There are the monthly profits that Kahin reinvests into his community, the vital conversations through artistic performances and talkbacks as Mansour has led, and the resources and research that Hashi has compiled to publish a book about Somali history and educate Americans about their past. No matter the avenue, this resilient, vibrant community is committed to embedding even deeper in the fabric of America. 

“Especially the last two years, there has been a lot of talk about immigrants and how we take jobs,” Kahin said. “I want to go against that narrative, telling the truth that we are creating jobs and adding value to the economy and to the market. We are expanding with the U.S. businesses. We are an asset, not a liability, to the economy. They all agreed, Republican and Democrat, that immigrants are a vital part of small business in America.”

Explore more about the East African community in Minnesota buy paying a visit to these restaurants, museums, and markets.

Phillips West, Minneapolis
The restaurant that introduced Somali food to the U.S.
One of the first Somali restaurants in the United States, Safari created several iconic dishes that have now become menu stalwarts around the globe. Top recommendations include the chicken fantastic, a revelatory interpretation of Somali pasta; the roasted goat cutlet, a traditional dish with flavorful goat meat; or the foule mudammes, an appetizer of steamed tilapia with spinach and savory olive oil. 

Midway, St. Paul
Setting the standard for Ethiopian and vegan cuisine
This legendary stop at the corner of Snelling and University is many people’s first exposure to East African cuisines. A pillar of the Ethopian dining scene, it’s also an excellent option for vegan and vegetarian diners who struggle finding good options in group settings. We haven’t had a bad dish here; go for any of the sampler platters to try a little bit of everything. 

Downtown Minneapolis and Downtown St. Paul
The Chipotle of African food you won’t be able to stop ordering
Chipotle better watch out; this African fusion fast-casual restaurant is taking over skyways throughout the Twin Cities. You can’t go wrong with any dishes, but the gyros and sambusas are second to none. Go big or go home with the full veggie platter, which never disappoints. And make sure to stop by the new downtown Minneapolis location opening this October, the first time AfroDeli is making it to the heart of the west side of the Mississippi. 

Midtown Phillips, Minneapolis
Swing by for a 101 introduction to the history of Somalis in Minnesota
The home of Somali arts in Minnesota, the Somali Museum is a one-stop shop for learning about Somali arts and culture. It was universally recommended as a safe, approachable place to learn about this community.  

Downtown St. Paul
Hear firsthand accounts from East African people’s perspective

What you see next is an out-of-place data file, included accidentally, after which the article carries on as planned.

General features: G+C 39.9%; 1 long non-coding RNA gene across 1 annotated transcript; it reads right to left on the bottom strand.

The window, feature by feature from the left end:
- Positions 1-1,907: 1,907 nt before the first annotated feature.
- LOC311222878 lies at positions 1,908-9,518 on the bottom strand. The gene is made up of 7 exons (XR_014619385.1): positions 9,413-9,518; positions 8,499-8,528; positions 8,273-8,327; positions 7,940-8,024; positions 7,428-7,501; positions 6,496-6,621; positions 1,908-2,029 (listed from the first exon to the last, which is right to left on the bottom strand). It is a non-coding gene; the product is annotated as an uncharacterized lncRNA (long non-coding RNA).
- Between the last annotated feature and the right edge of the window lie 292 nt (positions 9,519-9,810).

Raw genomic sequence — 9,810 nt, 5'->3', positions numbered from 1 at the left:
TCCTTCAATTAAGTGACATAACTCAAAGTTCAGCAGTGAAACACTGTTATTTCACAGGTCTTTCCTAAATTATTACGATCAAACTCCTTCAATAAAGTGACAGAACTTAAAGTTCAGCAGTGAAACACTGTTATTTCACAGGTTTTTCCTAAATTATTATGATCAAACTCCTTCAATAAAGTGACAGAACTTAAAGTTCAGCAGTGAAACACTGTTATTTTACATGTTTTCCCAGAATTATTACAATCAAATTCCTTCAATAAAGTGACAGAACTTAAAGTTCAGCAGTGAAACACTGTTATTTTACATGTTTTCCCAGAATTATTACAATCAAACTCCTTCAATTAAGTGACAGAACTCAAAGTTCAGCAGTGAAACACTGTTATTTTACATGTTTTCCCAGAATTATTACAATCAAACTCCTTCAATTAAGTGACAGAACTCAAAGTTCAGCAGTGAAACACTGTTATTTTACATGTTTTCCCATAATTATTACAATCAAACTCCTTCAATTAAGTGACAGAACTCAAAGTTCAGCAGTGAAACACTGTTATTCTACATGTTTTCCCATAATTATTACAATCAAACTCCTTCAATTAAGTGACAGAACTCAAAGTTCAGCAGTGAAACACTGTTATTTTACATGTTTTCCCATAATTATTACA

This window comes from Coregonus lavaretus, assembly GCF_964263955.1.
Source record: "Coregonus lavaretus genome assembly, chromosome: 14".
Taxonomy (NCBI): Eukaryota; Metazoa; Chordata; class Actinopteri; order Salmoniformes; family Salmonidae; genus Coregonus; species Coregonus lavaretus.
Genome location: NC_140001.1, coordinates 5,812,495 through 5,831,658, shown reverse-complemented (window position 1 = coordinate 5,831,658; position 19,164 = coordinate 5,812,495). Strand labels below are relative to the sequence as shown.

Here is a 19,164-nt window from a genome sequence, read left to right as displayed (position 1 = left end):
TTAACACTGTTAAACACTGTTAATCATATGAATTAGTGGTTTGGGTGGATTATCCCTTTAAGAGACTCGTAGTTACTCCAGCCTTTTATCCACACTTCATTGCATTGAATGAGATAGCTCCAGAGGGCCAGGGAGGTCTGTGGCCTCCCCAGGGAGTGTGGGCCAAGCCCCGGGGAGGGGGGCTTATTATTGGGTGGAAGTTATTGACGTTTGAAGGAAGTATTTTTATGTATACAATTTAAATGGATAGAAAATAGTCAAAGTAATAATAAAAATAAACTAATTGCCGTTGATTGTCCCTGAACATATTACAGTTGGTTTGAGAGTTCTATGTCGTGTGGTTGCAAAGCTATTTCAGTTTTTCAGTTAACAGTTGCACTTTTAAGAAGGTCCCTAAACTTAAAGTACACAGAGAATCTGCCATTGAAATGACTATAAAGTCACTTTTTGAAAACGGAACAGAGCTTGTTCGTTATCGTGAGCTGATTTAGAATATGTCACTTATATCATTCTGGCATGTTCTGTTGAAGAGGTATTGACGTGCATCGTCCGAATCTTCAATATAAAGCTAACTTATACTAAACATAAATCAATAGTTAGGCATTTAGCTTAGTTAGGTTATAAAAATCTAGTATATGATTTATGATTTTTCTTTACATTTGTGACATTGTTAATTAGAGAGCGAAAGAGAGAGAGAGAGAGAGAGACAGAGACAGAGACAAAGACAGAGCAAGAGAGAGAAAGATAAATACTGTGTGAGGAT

MHS is the largest local historical society in the United States. They’ve recently partnered with members of the Somali and Oromo ethnic communities to record their stories and compile an exhibit about their experiences. Come for the impressive work MHS has done; stay for the personal narratives that give firsthand accounts of profound stories. 

Cedar-Riverside, Minneapolis
An innovative, one-stop service for African immigrants for finances, art and more 
The ADC’s visionary leadership has transformed the East African community, providing business loans, meeting space and organizational help for fledgling organizations, as well as important educational services for recent immigrants. ADC fills the gap left by dwindling governmental funding and provides vital services to immigrants from many parts of Africa. 

Cedar Riverside, Minneapolis
A friendly performance space with an awesome happy hour
A wicked happy hour, ongoing live music, and a large, friendly dance floor are not the only qualities that recommend the Red Sea. It also has a deep reservoir of affordable Ethiopian cuisines for vegetarians and carnivores alike. Make it a part of a tour of the Cedar Riverside neighborhood, where many of the Somali and Oromo community members are concentrated. 

Whittier, Minneapolis
A must-stop for an authentic Somali tea and shopping experience
No trip through the East African experience is complete without a stop at one of the malls hosting an authentic shopping experience. A host of specialty imported goods you can’t find anywhere else, including prayer rugs, spices, and handmade clothes, are packed together. Make sure to pick up some Somali tea (reportedly among the best in the Twin Cities) when you stop by. 

Becki Iverson is a Thrillist writer and an ardent lover of the Twin Cities. You can follow her wide-ranging passions on her blog, Compendium, or on social media on Instagram @beckiiverson or Facebook. When she's not exploring the local food and arts scene, Becki can be found at her day job in marketing for the AEC industry at Faithful+Gould in downtown Minneapolis.

Thursday, November 7, 2019

Steel Magnolias Has a Heart of Gold